Major Gideon Gwaza Orkar was arrested along with about 300 other military personnel and more than 30 civilians. In the usual Nigerian pattern of mass arrests and reactive witch-hunting, some journalists considered unsympathetic to the regime were also detained and newspapers were even closed.

Following a Board of Inquiry, cases were referred to a Military Tribunal chaired by Major General Ike Omar Sanda Nwachukwu. The Chief Prosecutor was Brigadier General Tunde Olurin while Lt. Col. Akin Kejawa led the defense.

In July 1990, Major GG Orkar and 41 others were convicted of treason and executed by firing squad after confirmation of sentences by the Armed Forces Ruling Council (AFRC). Nine other defendants were jailed while 31 soldiers were acquitted.

Following a serious controversy inspired by allegations made by some of the convicts – as they were about to be shot – that those acquitted by the first tribunal were fellow putschists acquitted on ethnic grounds, the AFRC ordered the retrial of 31 of the surviving accused by a new tribunal headed by Major General Yohanna Yerima Kure. The Chief prosecutor this time around was Lt. Col. Kemi Peters while Lt. Col. JOJ Okolagwu led the defense.

In September 1990, a second batch of 27 executions was carried out. It has been said that the core Bendel (Edo/Delta) and Rivers (Rivers/Bayelsa) plotters were not remorseful about the rebellion. Captain Empere, in particular, was very defiant and identified the late Isaac Adaka Boro as his mentor and hero. He and others were driven by deeply held feelings that although their exploited lands produced Nigeria’s oil wealth, their people had little to show for it. It is fair to categorize the rebellion, therefore, as a resource control uprising.


Major GG Orkar

Major Gideon Gwaza Orkar was Tiv from Benue State. He started his officer cadet training at the NDA in 1972 with the 12th Regular Combatant Course.

He was commissioned in December 1974 in the rank of Second Lieutenant and posted to the Nigerian Army Armoured Corps School in Ibadan. He did particularly well on the Armour Young Officers course and was later sent for some specialized courses in gunnery. Indeed, he was recognized as a gunnery expert by his colleagues.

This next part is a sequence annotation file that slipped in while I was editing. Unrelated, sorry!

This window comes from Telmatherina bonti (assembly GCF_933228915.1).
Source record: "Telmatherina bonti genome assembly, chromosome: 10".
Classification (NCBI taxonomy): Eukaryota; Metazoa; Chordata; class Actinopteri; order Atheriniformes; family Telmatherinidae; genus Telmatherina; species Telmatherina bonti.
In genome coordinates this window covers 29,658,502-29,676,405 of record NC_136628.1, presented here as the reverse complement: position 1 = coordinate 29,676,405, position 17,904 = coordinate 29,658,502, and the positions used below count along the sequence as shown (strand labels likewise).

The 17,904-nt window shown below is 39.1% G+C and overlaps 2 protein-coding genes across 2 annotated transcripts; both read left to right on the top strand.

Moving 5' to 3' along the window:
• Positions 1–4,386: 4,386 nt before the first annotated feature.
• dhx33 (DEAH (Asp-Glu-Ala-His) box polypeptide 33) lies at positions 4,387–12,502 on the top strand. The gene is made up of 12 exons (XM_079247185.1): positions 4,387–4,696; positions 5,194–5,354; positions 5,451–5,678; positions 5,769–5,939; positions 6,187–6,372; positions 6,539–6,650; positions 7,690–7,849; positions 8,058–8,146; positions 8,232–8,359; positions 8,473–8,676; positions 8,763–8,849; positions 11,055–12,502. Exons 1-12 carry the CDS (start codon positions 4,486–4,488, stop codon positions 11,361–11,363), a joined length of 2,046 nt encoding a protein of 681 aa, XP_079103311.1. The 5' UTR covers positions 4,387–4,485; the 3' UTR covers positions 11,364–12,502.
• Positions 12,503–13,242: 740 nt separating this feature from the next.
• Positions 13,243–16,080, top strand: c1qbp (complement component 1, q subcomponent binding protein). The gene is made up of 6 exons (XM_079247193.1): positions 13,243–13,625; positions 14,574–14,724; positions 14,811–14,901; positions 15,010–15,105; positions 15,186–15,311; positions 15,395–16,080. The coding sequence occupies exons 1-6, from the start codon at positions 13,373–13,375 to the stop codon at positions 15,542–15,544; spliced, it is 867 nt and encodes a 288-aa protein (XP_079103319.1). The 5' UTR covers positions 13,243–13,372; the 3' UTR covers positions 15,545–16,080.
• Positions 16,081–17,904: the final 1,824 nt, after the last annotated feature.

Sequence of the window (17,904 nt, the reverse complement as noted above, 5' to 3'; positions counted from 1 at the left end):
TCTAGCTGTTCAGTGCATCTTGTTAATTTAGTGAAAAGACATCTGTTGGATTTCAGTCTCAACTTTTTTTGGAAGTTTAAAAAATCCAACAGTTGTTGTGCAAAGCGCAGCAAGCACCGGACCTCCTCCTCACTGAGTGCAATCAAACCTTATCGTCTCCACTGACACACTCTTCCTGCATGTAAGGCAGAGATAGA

There is an unconfirmed story that as a subaltern, he was once granted six months seniority over his colleagues based on outstanding performance representing his commanding officer back in the seventies.

As a junior officer, he also attended several courses in the Nigerian Army School of Infantry. He was on the first Nigerian contingent that was sent to Chad Republic and he later served in the 22 Armoured Brigade.

He passed both the junior and senior divisions of Staff College with flying colors.

His last posting was as a member of the Directing Staff of the Command and Staff College.

Major GG Orkar was said to have been recruited into the plot just a few weeks before April 22, 1990.

Lt. Col Gabriel Anthony Nyiam

GA Nyiam attended primary school in Lagos before going to the Nigerian Military School in Zaria. He subsequently attended the Nigerian Defence Academy as part of the 9th Regular Combatant Course, beginning in January 1971.

Upon completion of his program at NDA, he was inducted into the Corps of Engineers. He attended Earthwork University in Edinburgh and undertook a second degree at the University of Aberdeen, Scotland. During this period, he was seconded to the British Army, where he says he imbibed the culture that soldiering is an honorable profession in the defense of the weak.

When he returned to Nigeria, he joined General Babangida’s staff at the AHQ. He was a staff officer at the AHQ until just before the putsch when he was posted to the Command and Staff College at Jaji as a Directing Staff.

Lt. Col UK Bello

Lt. Col Usman K Bello was an indigene of Niger State. Gwari by tribe, he started his Officer Cadet training with the 9th Regular Combatant Course in January 1971 at the Nigerian Defence Academy Kaduna. He was commissioned in the rank of Second Lieutenant in June 1973 and posted to the Recce Regiment.

He attended several courses in the Nigerian Army School of Infantry and some Armor officers courses in Britain and the United States.


(For full details, see Guardian and Vanguard newspapers dated April 15 & 16, 2000)

What was the objective of the April 1990 rebellion?

According to Lt. Col. G Anthony Nyiam, who was the most senior officer involved in the uprising (but not the leader), the aim was to have a caretaker government with a view to do two things at that time. One was to conduct a proper national census and a fair election, and also establish a framework for a national conference. In an interview with the Sunday Vanguard Newspaper published on April 16, 2000, Nyiam also said, “With that in mind, we never had any idea that we were going to govern anybody. It was just to restore power to the people. That is to restore democracy. Our aim was that there was going to be a caretaker committee which was going to be headed by a former minister under President Shagari.”